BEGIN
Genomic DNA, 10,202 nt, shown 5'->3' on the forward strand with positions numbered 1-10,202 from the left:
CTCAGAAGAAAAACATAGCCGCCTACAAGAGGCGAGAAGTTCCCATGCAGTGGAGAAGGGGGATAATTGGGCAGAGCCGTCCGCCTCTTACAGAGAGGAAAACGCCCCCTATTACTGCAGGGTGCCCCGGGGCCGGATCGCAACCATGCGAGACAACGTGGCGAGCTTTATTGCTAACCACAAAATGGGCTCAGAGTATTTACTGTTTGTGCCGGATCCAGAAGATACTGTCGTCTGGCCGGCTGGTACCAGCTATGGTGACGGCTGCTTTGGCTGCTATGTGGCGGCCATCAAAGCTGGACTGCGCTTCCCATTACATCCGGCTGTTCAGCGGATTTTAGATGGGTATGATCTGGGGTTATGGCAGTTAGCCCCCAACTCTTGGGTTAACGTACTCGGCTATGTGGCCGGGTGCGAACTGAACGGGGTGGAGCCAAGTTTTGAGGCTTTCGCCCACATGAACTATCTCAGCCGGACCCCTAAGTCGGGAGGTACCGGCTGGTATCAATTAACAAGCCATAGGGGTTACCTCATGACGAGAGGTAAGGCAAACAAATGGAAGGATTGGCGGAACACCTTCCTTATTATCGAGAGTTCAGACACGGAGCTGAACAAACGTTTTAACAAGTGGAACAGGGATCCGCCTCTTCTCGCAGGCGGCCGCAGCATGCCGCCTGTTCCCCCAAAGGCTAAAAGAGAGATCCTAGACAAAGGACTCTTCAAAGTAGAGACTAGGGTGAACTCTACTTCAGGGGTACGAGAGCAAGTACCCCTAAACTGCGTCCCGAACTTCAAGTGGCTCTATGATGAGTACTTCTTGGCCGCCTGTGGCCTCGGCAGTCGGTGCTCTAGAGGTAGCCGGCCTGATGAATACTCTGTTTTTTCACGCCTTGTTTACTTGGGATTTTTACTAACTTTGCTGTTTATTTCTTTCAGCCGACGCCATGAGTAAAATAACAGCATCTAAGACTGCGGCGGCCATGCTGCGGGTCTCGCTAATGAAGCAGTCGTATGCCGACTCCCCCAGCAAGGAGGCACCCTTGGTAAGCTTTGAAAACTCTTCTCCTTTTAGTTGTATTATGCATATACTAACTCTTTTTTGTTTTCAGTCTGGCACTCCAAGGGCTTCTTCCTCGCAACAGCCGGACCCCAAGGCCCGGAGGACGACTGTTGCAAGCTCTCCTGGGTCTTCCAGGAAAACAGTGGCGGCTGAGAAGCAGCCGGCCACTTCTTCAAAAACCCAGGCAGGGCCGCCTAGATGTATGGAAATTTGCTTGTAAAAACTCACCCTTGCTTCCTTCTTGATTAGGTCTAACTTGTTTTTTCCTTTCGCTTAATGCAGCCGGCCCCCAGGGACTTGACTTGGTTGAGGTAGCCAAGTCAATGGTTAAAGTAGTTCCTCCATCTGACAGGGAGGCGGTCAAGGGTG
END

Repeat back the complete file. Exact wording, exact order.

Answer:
Genomic DNA, 10,202 nt, shown 5'->3' on the forward strand with positions numbered 1-10,202 from the left:
CTCAGAAGAAAAACATAGCCGCCTACAAGAGGCGAGAAGTTCCCATGCAGTGGAGAAGGGGGATAATTGGGCAGAGCCGTCCGCCTCTTACAGAGAGGAAAACGCCCCCTATTACTGCAGGGTGCCCCGGGGCCGGATCGCAACCATGCGAGACAACGTGGCGAGCTTTATTGCTAACCACAAAATGGGCTCAGAGTATTTACTGTTTGTGCCGGATCCAGAAGATACTGTCGTCTGGCCGGCTGGTACCAGCTATGGTGACGGCTGCTTTGGCTGCTATGTGGCGGCCATCAAAGCTGGACTGCGCTTCCCATTACATCCGGCTGTTCAGCGGATTTTAGATGGGTATGATCTGGGGTTATGGCAGTTAGCCCCCAACTCTTGGGTTAACGTACTCGGCTATGTGGCCGGGTGCGAACTGAACGGGGTGGAGCCAAGTTTTGAGGCTTTCGCCCACATGAACTATCTCAGCCGGACCCCTAAGTCGGGAGGTACCGGCTGGTATCAATTAACAAGCCATAGGGGTTACCTCATGACGAGAGGTAAGGCAAACAAATGGAAGGATTGGCGGAACACCTTCCTTATTATCGAGAGTTCAGACACGGAGCTGAACAAACGTTTTAACAAGTGGAACAGGGATCCGCCTCTTCTCGCAGGCGGCCGCAGCATGCCGCCTGTTCCCCCAAAGGCTAAAAGAGAGATCCTAGACAAAGGACTCTTCAAAGTAGAGACTAGGGTGAACTCTACTTCAGGGGTACGAGAGCAAGTACCCCTAAACTGCGTCCCGAACTTCAAGTGGCTCTATGATGAGTACTTCTTGGCCGCCTGTGGCCTCGGCAGTCGGTGCTCTAGAGGTAGCCGGCCTGATGAATACTCTGTTTTTTCACGCCTTGTTTACTTGGGATTTTTACTAACTTTGCTGTTTATTTCTTTCAGCCGACGCCATGAGTAAAATAACAGCATCTAAGACTGCGGCGGCCATGCTGCGGGTCTCGCTAATGAAGCAGTCGTATGCCGACTCCCCCAGCAAGGAGGCACCCTTGGTAAGCTTTGAAAACTCTTCTCCTTTTAGTTGTATTATGCATATACTAACTCTTTTTTGTTTTCAGTCTGGCACTCCAAGGGCTTCTTCCTCGCAACAGCCGGACCCCAAGGCCCGGAGGACGACTGTTGCAAGCTCTCCTGGGTCTTCCAGGAAAACAGTGGCGGCTGAGAAGCAGCCGGCCACTTCTTCAAAAACCCAGGCAGGGCCGCCTAGATGTATGGAAATTTGCTTGTAAAAACTCACCCTTGCTTCCTTCTTGATTAGGTCTAACTTGTTTTTTCCTTTCGCTTAATGCAGCCGGCCCCCAGGGACTTGACTTGGTTGAGGTAGCCAAGTCAATGGTTAAAGTAGTTCCTCCATCTGACAGGGAGGCGGTCAAGGGTG